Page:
Feeds

Berkeley Lab proposes 4D clock

‘Space-time crystal’ would outlast the universe

Securing Web Applications Made Simple and Scalable

It’s not quite a perpetual motion machine: scientists at the US Lawrence Berkeley National Laboratory have proposed a design for a timing crystal they say would theoretically outlast the universe.

In this paper, published on Arxiv, the researchers propose a design for "a 4D crystal that has periodic structures in both space and time”.

While it sounds blue-sky, the researchers say a space-time crystal would provide important inputs to understanding problems in many-body physics (complex interactions between large numbers of individual particles).

To create the “space-time crystal”, the paper suggests trapping particles of the same charge in space using an electrical field. Their Coulomb repulsion forces them into a ring configuration, at their lowest possible energy state.

In classical mechanics, that’s an end to the matter: the “lowest energy state” would mean the particles can’t move. This is, it seems, the characteristic of a 3D crystal in the macro world: the particles have organized into their lowest energy state. To get them moving – for example, in a computer’s timing crystal – external energy is needed.

However, there’s an escape clause at the quantum level: the ions can be given a push with a weak magnetic field, to get them rotating, and since they lose no energy to the outside world, that rotation should continue forever – even, according to research leader Xiang Zhang, after the “heat death” of the universe. And since there is no energy output from the crystal, it doesn’t break the rules to offer a perpetual motion machine.

As Zhang explains here, “a spatial ring of trapped ions in persistent rotation will periodically reproduce itself in time, forming a temporal analog of an ordinary spatial crystal. With a periodic structure in both space and time, the result is a space-time crystal.” ®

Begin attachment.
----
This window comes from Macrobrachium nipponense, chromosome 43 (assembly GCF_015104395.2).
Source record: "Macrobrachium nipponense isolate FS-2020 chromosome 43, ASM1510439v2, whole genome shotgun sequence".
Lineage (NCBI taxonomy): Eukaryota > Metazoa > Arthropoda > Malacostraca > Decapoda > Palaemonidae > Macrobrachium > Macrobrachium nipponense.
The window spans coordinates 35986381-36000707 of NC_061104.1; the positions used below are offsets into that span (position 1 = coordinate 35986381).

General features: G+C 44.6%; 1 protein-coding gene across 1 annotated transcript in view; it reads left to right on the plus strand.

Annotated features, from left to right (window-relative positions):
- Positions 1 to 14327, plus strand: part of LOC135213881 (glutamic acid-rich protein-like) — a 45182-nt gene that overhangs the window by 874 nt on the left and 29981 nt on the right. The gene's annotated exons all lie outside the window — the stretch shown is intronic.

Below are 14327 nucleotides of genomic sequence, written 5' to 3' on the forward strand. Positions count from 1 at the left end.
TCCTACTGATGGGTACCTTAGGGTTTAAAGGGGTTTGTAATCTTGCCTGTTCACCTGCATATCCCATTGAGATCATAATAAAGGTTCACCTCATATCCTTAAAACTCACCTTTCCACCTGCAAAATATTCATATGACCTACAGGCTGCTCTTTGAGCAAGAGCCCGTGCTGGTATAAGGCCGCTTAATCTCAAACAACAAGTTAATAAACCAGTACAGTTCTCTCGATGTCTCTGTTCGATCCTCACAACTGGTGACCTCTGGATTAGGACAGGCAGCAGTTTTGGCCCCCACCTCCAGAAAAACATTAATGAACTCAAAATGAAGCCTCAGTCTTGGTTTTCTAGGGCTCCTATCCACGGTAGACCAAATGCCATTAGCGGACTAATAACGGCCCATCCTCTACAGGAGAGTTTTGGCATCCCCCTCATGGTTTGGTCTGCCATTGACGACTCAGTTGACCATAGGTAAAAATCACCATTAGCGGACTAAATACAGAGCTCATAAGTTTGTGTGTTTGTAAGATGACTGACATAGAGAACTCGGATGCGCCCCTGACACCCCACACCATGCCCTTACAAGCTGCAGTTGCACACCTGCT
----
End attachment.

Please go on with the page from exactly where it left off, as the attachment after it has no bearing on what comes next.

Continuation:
HP ProLiant Gen8: Integrated lifecycle automation

More from The Register

next story
Malaysian Airlines flight MH17 claimed lives of HIV/AIDS cure scientists
Researchers, advocates, health workers among those on shot-down plane
The Sun took a day off last week and made NO sunspots
Someone needs to get that lazy star cooking again before things get cold around here
Mwa-ha-ha-ha! Eccentric billionaire Musk gets his PRIVATE SPACEPORT
In the Lone Star State, perhaps appropriately enough
MARS NEEDS OCEANS to support life - and so do exoplanets
Just being in the Goldilocks zone doesn't mean there'll be anyone to eat the porridge
Diary note: Pluto's close-up is a year from … now!
New Horizons is less than a year from the dwarf planet
Forty-five years ago: FOOTPRINTS FOUND ON MOON
NASA won't be back any time soon, sadly
prev story

Whitepapers

Top three mobile application threats
Prevent sensitive data leakage over insecure channels or stolen mobile devices.
The Essential Guide to IT Transformation
ServiceNow discusses three IT transformations that can help CIO's automate IT services to transform IT and the enterprise.
Mobile application security vulnerability report
The alarming realities regarding the sheer number of applications vulnerable to attack, and the most common and easily addressable vulnerability errors.
How modern custom applications can spur business growth
Learn how to create, deploy and manage custom applications without consuming or expanding the need for scarce, expensive IT resources.
Consolidation: the foundation for IT and business transformation
In this whitepaper learn how effective consolidation of IT and business resources can enable multiple, meaningful business benefits.